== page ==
For those of you who are new, Twitter is a social media program in which you connect with people, and it allows you to type a message of 140 characters to your followers, called a "tweet." When you make an account, you are given a Twitter handle, which is like your address for people to send messages to you. Author/illustrator Debbie Ohi has a wonderful "Twitter Guide for Authors and Illustrators." And author/illustrator Katie Davis has a podcast "A Beginner's Guide to Twitter."
Twitter has many benefits for writers:
- Connect with other writers, illustrators, and book reviewers. Once you connect with someone, your new friend's followers might also connect with you.
- Read great information about the craft of writing and be directed to blogs and web sites.
- Promote your blog posts. Once you tweet about your post, someone else can re-tweet (share) your post. Then your blog post tweet is automatically shared with their followers, which could be hundreds to thousands of people with one click! So Twitter is an extremely fast way to share information.
StalkFollow agents and editors. You can find out a lot of information by following agents and editors that you're interested in submitting to. Sometimes they'll tweet their wish list. You can read their likes, dislikes, whether they have kids or pets, even their religious preferences.
- Write to your favorite authors/illustrators. For example, I found out that Rosemary Wells was coming to Seoul, Korea. I signed up for her lecture, found her Twitter handle, and messaged her that I looked forward to meeting her. She tweeted back! The famous author of my children's Max & Ruby books! Messaging a person on Twitter is easier than messaging someone you're not "friends" with on Facebook. Here's another example of a class that tweeted to an author.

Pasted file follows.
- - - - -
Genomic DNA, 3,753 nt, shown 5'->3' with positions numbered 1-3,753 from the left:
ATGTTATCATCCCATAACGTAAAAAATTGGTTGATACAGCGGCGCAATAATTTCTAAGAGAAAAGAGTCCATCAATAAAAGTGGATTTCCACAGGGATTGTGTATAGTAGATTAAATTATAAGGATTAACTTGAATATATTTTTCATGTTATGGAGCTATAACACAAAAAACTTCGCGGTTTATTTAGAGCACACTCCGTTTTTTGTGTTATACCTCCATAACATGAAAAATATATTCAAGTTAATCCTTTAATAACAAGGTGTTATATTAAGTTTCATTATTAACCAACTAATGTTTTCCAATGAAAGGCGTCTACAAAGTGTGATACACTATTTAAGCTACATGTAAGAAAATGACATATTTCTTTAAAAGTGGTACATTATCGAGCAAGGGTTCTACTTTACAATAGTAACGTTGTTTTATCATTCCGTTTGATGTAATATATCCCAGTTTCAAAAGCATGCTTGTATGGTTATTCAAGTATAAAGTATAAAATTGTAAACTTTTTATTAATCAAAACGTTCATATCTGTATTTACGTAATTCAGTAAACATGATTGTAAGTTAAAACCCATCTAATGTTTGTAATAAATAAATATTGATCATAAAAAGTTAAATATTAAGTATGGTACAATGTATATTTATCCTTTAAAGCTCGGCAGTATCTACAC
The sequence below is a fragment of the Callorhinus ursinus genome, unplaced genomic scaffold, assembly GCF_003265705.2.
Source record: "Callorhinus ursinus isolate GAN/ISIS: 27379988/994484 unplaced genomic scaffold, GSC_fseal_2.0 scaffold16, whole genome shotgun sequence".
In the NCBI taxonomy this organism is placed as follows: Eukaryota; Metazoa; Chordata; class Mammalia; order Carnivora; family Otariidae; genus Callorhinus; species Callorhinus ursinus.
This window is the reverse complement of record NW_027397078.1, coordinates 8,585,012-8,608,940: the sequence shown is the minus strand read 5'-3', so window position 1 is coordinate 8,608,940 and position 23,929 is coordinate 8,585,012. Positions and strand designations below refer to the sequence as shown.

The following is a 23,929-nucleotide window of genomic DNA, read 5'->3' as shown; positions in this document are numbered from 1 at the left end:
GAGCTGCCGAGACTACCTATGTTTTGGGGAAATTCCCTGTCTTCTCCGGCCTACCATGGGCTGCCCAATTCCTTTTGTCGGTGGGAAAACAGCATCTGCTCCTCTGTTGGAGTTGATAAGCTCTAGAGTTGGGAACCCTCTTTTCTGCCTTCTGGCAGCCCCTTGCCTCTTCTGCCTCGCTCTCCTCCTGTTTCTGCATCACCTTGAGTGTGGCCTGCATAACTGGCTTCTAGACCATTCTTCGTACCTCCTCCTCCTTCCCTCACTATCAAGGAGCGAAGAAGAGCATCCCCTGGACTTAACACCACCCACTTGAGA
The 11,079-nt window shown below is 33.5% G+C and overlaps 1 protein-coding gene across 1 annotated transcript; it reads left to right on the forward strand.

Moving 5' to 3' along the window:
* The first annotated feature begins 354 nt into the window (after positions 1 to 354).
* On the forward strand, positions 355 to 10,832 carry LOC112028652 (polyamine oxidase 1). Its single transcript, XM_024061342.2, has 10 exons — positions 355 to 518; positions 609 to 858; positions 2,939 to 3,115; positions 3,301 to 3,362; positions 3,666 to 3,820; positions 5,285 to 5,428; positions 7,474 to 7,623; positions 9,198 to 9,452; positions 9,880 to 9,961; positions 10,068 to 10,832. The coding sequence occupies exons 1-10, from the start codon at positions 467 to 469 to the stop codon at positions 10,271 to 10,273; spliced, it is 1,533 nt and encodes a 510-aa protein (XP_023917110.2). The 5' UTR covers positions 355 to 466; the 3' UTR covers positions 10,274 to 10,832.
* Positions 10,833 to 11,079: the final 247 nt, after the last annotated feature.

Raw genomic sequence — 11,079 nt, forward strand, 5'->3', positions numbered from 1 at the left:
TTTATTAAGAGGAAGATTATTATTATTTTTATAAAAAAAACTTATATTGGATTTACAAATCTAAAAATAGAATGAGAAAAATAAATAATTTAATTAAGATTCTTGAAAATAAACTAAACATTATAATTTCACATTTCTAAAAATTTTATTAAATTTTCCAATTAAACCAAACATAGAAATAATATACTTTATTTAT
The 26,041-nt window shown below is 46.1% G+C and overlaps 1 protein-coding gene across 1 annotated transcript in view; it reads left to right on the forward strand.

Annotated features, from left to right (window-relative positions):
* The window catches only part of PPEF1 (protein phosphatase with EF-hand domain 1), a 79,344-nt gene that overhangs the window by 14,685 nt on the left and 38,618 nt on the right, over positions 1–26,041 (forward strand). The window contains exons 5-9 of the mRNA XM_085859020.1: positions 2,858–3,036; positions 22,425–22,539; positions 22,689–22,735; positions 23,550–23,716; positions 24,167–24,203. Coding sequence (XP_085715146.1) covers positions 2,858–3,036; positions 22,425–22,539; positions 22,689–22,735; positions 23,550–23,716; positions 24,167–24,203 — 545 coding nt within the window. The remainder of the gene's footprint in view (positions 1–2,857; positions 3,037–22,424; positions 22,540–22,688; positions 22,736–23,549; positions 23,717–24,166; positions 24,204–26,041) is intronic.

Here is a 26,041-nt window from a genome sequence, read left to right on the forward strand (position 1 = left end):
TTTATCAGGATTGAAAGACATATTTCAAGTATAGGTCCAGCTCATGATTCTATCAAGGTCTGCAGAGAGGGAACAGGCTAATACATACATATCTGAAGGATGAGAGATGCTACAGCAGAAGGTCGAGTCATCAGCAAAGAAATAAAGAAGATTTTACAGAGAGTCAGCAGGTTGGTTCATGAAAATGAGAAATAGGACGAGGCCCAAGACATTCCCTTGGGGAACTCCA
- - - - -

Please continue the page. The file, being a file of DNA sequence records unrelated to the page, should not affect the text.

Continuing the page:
- Practice pitch writing. There are pitch contests on Twitter for writers to type their 140 character pitch for agents and editors to see. It teaches writers to explain their premise in few words!
- Participate in Twitter chats with publishers and agents. They'll usually announce the date, time, and hash tag for the chat. One recent Twitter chat/party is #WeNeedDiverseBooks.
- Check these hash tags. (#) A hash tag will tag a tweet to categorize it. If you search under #MSWL, you will see posts that show the "Manuscript Wish Lists" of agents and editors. Try these others: #querytip, #pubtip
I hope those benefits convinced you to use Twitter or to tweet more! I hope to see you online. My Twitter handle is @TinaMCho.
Join me Friday, May 9th, as I interview Corey Rosen Schwartz about how she uses Twitter to promote her books and communicate with readers.